David Perlman, the San Francisco Chronicle's science editor has been on the job for more than a half-century. He covered the launch of the space age and the unfolding of the computer age, and his career has spanned Pluto's entire life as a planet, from its discovery in 1930 to its demotion to sub-planet.

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Silicon Valley Billionaire Battles Surfers Over Beach Access

KQED Science | January 13, 2014 | 134 Comments

Silicon Valley Billionaire Battles Surfers Over Beach Access

A small beach in Half Moon Bay has become ground zero for a drawn-out legal battle between locals and one Silicon Valley billionaire who would like to keep the public out.

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2013: Progress, But Long Road Ahead to California Climate Goals

KQED Science | December 30, 2013 | 0 Comments

2013: Progress, But Long Road Ahead to California Climate Goals

Despite its deserved reputation for climate leadership, California will have to hustle to make its own long-range emissions goals.

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49ers Tackle Sustainability With New Green Stadium

KQED Science | December 23, 2013 | 5 Comments

49ers Tackle Sustainability With New Green Stadium

49ers fans may miss the cold weather at Candlestick Park, but can look forward to solar panels, bicycle parking and grass watered with recycled water. Levi’s Stadium in Santa Clara is being touted as the greenest stadium in the NFL.

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Our Top Science Stories from 2013

KQED Science | December 19, 2013 | 0 Comments

Our Top Science Stories from 2013

From the debut of the world's largest solar plant to Comet ISON, zombified bees to the physics of sailing — it's been another year of diverse storytelling from the KQED Science team. Here's a round-up of our top 10 stories (based on page views) that you've enjoyed in 2013.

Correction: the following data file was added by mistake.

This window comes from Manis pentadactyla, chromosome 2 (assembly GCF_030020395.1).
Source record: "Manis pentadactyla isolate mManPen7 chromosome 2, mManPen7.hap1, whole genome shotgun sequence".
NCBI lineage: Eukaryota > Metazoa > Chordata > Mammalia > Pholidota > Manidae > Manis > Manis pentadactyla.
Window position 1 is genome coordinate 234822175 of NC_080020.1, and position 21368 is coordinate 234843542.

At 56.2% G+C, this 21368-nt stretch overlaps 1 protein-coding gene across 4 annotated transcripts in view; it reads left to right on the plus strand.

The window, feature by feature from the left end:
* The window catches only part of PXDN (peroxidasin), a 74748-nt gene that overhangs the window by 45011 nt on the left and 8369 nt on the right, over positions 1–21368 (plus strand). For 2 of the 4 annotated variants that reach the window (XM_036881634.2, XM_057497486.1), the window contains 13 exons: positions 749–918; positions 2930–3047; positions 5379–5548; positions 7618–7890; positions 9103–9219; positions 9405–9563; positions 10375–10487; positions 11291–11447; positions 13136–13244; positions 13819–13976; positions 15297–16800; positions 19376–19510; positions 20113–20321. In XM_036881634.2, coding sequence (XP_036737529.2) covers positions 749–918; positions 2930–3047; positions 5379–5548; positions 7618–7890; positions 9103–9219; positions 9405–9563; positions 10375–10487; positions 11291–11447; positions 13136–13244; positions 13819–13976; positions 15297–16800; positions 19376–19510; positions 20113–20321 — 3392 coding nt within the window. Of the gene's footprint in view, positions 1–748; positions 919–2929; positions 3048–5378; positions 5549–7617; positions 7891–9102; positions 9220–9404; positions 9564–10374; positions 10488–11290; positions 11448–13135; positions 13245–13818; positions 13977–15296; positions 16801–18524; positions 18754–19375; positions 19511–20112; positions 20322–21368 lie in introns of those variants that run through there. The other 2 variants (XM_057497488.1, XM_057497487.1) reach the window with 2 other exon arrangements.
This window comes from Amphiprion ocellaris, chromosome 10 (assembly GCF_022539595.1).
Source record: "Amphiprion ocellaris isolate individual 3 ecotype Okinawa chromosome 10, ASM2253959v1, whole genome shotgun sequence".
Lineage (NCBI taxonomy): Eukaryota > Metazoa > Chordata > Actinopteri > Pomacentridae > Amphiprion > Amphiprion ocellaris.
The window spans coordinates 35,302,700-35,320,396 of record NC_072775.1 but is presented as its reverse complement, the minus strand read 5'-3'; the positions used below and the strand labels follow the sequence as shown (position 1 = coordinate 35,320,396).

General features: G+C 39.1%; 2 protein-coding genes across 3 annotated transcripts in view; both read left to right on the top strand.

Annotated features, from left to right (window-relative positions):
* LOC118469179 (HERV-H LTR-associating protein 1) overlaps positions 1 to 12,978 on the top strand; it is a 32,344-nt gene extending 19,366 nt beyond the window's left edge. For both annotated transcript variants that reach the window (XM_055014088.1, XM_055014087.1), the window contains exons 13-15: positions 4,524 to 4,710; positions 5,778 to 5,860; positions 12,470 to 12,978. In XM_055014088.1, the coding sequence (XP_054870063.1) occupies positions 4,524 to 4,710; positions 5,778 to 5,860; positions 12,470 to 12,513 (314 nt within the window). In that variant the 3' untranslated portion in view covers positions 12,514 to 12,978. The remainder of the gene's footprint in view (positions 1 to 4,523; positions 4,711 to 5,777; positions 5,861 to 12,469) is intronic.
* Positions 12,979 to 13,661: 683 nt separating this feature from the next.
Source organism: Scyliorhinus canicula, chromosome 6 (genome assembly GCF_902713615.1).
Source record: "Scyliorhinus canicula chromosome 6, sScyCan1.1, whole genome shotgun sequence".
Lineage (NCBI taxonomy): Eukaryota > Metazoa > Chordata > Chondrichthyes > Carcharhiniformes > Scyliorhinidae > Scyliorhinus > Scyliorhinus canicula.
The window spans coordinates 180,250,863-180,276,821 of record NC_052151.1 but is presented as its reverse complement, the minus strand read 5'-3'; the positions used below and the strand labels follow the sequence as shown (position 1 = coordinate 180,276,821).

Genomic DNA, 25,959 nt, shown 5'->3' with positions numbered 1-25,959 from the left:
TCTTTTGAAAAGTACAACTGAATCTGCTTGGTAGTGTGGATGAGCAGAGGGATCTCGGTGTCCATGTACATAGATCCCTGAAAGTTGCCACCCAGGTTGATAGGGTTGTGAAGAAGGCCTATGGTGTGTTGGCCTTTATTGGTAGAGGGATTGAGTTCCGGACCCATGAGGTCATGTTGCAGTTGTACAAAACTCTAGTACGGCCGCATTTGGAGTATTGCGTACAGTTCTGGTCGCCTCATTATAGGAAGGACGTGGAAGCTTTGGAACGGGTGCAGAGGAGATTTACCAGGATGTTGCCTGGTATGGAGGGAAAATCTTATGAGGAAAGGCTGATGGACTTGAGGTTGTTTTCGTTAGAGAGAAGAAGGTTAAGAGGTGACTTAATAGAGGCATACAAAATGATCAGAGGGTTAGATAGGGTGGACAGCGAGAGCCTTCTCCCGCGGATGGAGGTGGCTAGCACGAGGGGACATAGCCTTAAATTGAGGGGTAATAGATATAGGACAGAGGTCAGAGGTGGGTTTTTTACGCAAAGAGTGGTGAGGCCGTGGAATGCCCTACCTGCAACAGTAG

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Money, Environmental Concerns Could Sink Governor’s Delta Water Plan

KQED Science | December 13, 2013 | 1 Comment

Money, Environmental Concerns Could Sink Governor’s Delta Water Plan

Governor Jerry Brown's Bay Delta Conservation Plan is now open for public comment. State officials say the water supply for 25 million Californians from the Bay Area to San Diego is at stake, as is the health of the largest estuary on the West Coast. But before it can move forward, the project needs money and buy-in from wary water district managers and skeptical federal regulators.

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Memo to Bay Area Sea Rise Planners: Situation Serious But Not Hopeless

KQED Science | December 6, 2013 | 0 Comments

Memo to Bay Area Sea Rise Planners: Situation Serious But Not Hopeless

San Mateo County faces up to its high-water future--and gets some tips from one of climate adaptation's go-to guys.

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California Slow to Map Dangerous Earthquake Faults

KQED Science | November 22, 2013 | 1 Comment

California Slow to Map Dangerous Earthquake Faults

After the massive destruction of the 1971 Sylmar earthquake, state lawmakers passed a law to prevent new buildings from being developed on top of active earthquake faults. But that requires knowing where they are. Mapping earthquake faults is both time-consuming and costly, and the state has a long way to go.

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Can California Burn its Way Out of its Wildfire Problem?

KQED Science | November 15, 2013 | 5 Comments

Can California Burn its Way Out of its Wildfire Problem?

People who fight and study fire generally agree that one of the best tools for preventing massive wildfires is prescribed burning: intentionally setting smaller fires before the big ones hit. But there are major challenges to fighting fire with fire.

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Meditation May Ease PTSD in Combat Vets

KQED Science | November 8, 2013 | 0 Comments

Meditation May Ease PTSD in Combat Vets

The crisis of post-traumatic stress disorder -- both for newly returned vets and Vietnam vets who have lived with PTSD for decades -- is forcing the US military to explore some unorthodox treatments, including "compassion meditation."